Thursday, May 17, 2007

Bloody blog, House Husband, SAD

Onsite is over again. I've got a million and one thoughts rattling through my brain, so I'm just going to ramble a bit. I know that there is at least one person reading this who has needle issues, so I'm going to block-quote until I'm done with the needle talk (just skip down to where the margin shifts back to normal...)

I started IVs today. And at last onsite. These seem easy to me. There is something about the feel of it. About how you can just FEEL when you have gotten to the right spot and you're (almost) home free from there. I'm still a little messy about it, but I picked up a great tip from the RN in the group about how to keep things a little neater. On the other hand, I seem to be non-competant at drawing blood. I am not sure why I find the IV *cannula in particular* so easy to feel, but have no similar "just feel it" going on with the blood drawing. My instructors think that this is peculiar (not the instructors for this particular course, who are wisely -IMO- not critiquing this disconnect just yet), as not only are the ideas so similar but most people have it the other way 'round.

I have a bruise on my hand that is there by no fault of my classmate. I am mightily impressed that she got an IV running on the back of my hand, in a vein that looked and felt to me little larger than the IV cannula itself. I got saline and electrolytes. My dehydrated body loves you, Classmate.

We also took a look at some real lab slips, and that was awesome. The learning had been ridiculously abstract.

I still don't have a preceptor and am feeling...irritated. I am essentially in home turf for SMS, and them asking me for a list of midwives in my area makes me shall I put this nicely...oh I can' they're fucking with me. *breathe out* *release tension in shoulder muscles* *you didn't want a clinical placement yet anyway, you TOLD them you wanted to ease into it slowly and that delayed was OK, it is unfair of you to freak out about it now*


In other news, my husband has been having a grand time with the kids this week. They have met up with other papas, they've met up with his brother, they've gone to the zoo, and to the park. He has kept them clean and fed, bathed and played and happy. He CLEANED. The house is far cleaner right now than it normally is while I'm watching them.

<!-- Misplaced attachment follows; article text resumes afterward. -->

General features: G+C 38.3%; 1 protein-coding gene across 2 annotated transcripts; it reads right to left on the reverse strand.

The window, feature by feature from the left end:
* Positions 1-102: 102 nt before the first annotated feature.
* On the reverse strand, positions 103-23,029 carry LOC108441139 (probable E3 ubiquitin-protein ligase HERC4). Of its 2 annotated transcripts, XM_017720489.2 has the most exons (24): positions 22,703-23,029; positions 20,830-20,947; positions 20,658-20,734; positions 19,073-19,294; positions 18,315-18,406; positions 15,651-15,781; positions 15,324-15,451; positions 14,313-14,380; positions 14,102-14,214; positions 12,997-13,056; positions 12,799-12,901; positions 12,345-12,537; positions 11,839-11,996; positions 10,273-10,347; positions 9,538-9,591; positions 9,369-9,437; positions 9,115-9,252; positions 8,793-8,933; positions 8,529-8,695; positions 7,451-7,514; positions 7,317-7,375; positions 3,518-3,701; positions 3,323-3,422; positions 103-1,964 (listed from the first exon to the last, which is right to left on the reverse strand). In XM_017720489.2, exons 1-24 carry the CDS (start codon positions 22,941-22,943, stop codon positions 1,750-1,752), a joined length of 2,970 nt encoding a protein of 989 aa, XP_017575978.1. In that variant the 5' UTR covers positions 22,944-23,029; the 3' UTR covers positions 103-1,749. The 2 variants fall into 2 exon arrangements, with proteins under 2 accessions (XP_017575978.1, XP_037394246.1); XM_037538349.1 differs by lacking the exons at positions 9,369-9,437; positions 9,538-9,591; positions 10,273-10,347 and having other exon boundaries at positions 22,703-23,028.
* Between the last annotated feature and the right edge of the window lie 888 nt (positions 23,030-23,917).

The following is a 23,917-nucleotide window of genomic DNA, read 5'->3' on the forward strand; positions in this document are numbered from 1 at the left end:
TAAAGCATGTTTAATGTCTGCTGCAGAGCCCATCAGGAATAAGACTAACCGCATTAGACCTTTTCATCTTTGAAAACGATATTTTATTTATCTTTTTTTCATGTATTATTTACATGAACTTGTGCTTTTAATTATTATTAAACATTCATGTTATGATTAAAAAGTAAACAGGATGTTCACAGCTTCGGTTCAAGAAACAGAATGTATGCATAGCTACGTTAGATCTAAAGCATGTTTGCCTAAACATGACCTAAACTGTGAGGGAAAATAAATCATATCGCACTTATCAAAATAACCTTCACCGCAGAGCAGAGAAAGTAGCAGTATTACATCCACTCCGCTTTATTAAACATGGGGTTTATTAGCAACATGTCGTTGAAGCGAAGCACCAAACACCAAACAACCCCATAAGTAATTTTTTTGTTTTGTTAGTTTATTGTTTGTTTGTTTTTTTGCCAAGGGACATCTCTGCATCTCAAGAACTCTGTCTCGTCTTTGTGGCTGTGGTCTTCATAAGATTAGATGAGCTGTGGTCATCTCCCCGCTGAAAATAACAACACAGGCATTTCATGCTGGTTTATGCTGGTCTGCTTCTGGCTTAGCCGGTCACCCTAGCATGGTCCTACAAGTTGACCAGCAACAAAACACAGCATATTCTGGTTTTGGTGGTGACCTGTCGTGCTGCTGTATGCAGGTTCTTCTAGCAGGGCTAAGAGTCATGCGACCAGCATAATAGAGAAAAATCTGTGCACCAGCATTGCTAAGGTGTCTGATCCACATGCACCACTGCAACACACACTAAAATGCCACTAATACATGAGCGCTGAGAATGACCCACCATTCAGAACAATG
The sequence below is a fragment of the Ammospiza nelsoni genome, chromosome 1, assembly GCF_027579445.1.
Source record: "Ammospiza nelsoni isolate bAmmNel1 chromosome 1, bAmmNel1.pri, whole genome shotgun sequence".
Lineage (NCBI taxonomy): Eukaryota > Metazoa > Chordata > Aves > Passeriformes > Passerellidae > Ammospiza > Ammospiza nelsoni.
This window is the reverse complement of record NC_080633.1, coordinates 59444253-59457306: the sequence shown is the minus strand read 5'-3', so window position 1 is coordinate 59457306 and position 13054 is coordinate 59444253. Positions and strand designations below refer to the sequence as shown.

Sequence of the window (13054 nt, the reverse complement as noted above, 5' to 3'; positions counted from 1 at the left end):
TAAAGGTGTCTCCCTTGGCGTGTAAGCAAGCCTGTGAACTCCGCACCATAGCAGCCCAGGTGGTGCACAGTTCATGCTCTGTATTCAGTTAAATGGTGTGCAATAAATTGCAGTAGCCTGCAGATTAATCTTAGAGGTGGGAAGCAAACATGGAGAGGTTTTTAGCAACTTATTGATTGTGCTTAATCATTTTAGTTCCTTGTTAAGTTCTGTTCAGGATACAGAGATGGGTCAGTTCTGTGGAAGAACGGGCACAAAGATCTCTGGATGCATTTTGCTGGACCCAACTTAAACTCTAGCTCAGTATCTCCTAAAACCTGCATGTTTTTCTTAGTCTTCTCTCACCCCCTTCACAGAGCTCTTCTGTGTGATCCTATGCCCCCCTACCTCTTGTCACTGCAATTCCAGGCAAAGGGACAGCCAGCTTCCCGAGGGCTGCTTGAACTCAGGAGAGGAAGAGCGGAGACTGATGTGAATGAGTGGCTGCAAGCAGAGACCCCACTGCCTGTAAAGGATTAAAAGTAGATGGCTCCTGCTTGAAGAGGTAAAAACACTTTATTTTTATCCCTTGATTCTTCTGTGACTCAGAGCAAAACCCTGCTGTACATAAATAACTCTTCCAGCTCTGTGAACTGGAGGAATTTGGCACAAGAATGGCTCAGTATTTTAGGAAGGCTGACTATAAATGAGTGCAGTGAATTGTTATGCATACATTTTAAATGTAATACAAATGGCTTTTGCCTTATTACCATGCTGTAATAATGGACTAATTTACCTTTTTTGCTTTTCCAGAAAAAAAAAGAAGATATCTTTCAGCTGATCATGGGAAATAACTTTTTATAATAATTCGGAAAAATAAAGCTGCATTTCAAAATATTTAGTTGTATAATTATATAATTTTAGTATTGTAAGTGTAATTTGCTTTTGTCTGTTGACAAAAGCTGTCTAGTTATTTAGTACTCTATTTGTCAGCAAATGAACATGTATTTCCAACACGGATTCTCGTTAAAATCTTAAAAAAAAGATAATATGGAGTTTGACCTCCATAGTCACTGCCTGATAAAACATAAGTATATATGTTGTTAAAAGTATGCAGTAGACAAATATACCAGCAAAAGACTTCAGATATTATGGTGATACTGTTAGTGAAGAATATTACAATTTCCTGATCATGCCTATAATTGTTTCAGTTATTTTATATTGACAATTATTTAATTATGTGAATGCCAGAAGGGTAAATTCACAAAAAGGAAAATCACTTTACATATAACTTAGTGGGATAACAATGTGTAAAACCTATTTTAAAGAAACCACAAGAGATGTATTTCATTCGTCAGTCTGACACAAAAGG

He shows no signs of being stressed out about all of this. When I got home at 10 last night, he was putting the polish on a full day and totally happy about it. This reminds me of those times when I have been forced (not in a prying-it-out-of-my-hands kind of way, but in a "I can't jump in and just do it" way) to hand over large chunks of parental responsibility in order to preserve my personal integrity in the face of hyperemesis (morning sickness) or early postpartum. My husband has by and large simply jumped in and taken up the vast majority of what REALLY comprises the heart and soul of parenting. The tear-wiping, the park-going, the storm-drain-watching, the patient teaching, the kid-nurturing HEART of parenting. I've never needed to ask him to do any of these things, he has just seen the kids' needs and filled them.

He wants another baby.

I think that *he* could handle another baby with the way we live. But I don't think that I could. It makes me sad to tell him that I can't do it now, it really does, because of all the things that midwifery school has caused us to give up, this is the biggest saddest one. Not that we are giving up having another baby entirely, but that it feels so unfair to ask my husband to make all these huge sacrifices and contributions to something that is essentially all about *me*...and then I am, on top of that, telling him that while I can hear him and feel his pain and longing for another child, I just can't do it. And it is largely a CHOICE, a lifestyle CHOICE that I made when I decided that now was the time to do this crazy midwifery education thing. A choice that was all about me. I am important. It is my body, and my life that is overrun for the first good-long-while of a new child's life. So I stand rather comfortably by that choice as the best one all around. But it hurts to see my husband hurt, and to know that what I have chosen has largely caused that. Not that he doesn't have choices, too, and not that his hurt is ruining or overshadowing our relationship/family/whatever. Not that he is perfect and such a stellar person and father that I feel like I'm denying him this one-last-piece to his perfect life. It is simply a sad, sad thing.